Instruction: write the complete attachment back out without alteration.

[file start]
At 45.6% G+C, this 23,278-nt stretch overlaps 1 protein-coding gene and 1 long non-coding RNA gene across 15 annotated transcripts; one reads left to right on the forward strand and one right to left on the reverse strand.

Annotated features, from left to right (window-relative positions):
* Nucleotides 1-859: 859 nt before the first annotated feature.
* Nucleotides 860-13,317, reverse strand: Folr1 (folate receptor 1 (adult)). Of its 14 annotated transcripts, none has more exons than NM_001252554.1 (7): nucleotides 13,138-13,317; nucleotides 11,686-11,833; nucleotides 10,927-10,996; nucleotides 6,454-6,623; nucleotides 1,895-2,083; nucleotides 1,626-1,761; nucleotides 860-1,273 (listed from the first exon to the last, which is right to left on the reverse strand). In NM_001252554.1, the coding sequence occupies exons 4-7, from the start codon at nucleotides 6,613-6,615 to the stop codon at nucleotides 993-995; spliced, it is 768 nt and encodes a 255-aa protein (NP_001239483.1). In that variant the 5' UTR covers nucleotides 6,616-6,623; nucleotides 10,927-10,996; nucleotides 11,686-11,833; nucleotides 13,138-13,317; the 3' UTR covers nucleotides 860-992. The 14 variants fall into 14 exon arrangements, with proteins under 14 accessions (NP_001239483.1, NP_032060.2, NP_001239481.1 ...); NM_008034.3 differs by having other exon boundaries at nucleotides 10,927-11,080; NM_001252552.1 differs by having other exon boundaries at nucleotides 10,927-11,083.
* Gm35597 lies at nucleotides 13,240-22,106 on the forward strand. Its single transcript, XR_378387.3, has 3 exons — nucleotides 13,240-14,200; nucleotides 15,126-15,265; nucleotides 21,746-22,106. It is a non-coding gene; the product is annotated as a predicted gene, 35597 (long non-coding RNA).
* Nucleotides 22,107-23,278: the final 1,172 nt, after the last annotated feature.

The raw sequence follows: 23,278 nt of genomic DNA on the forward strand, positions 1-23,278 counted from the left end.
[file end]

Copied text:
At 45.6% G+C, this 23,278-nt stretch overlaps 1 protein-coding gene and 1 long non-coding RNA gene across 15 annotated transcripts; one reads left to right on the forward strand and one right to left on the reverse strand.

Annotated features, from left to right (window-relative positions):
* Nucleotides 1-859: 859 nt before the first annotated feature.
* Nucleotides 860-13,317, reverse strand: Folr1 (folate receptor 1 (adult)). Of its 14 annotated transcripts, none has more exons than NM_001252554.1 (7): nucleotides 13,138-13,317; nucleotides 11,686-11,833; nucleotides 10,927-10,996; nucleotides 6,454-6,623; nucleotides 1,895-2,083; nucleotides 1,626-1,761; nucleotides 860-1,273 (listed from the first exon to the last, which is right to left on the reverse strand). In NM_001252554.1, the coding sequence occupies exons 4-7, from the start codon at nucleotides 6,613-6,615 to the stop codon at nucleotides 993-995; spliced, it is 768 nt and encodes a 255-aa protein (NP_001239483.1). In that variant the 5' UTR covers nucleotides 6,616-6,623; nucleotides 10,927-10,996; nucleotides 11,686-11,833; nucleotides 13,138-13,317; the 3' UTR covers nucleotides 860-992. The 14 variants fall into 14 exon arrangements, with proteins under 14 accessions (NP_001239483.1, NP_032060.2, NP_001239481.1 ...); NM_008034.3 differs by having other exon boundaries at nucleotides 10,927-11,080; NM_001252552.1 differs by having other exon boundaries at nucleotides 10,927-11,083.
* Gm35597 lies at nucleotides 13,240-22,106 on the forward strand. Its single transcript, XR_378387.3, has 3 exons — nucleotides 13,240-14,200; nucleotides 15,126-15,265; nucleotides 21,746-22,106. It is a non-coding gene; the product is annotated as a predicted gene, 35597 (long non-coding RNA).
* Nucleotides 22,107-23,278: the final 1,172 nt, after the last annotated feature.

The raw sequence follows: 23,278 nt of genomic DNA on the forward strand, positions 1-23,278 counted from the left end.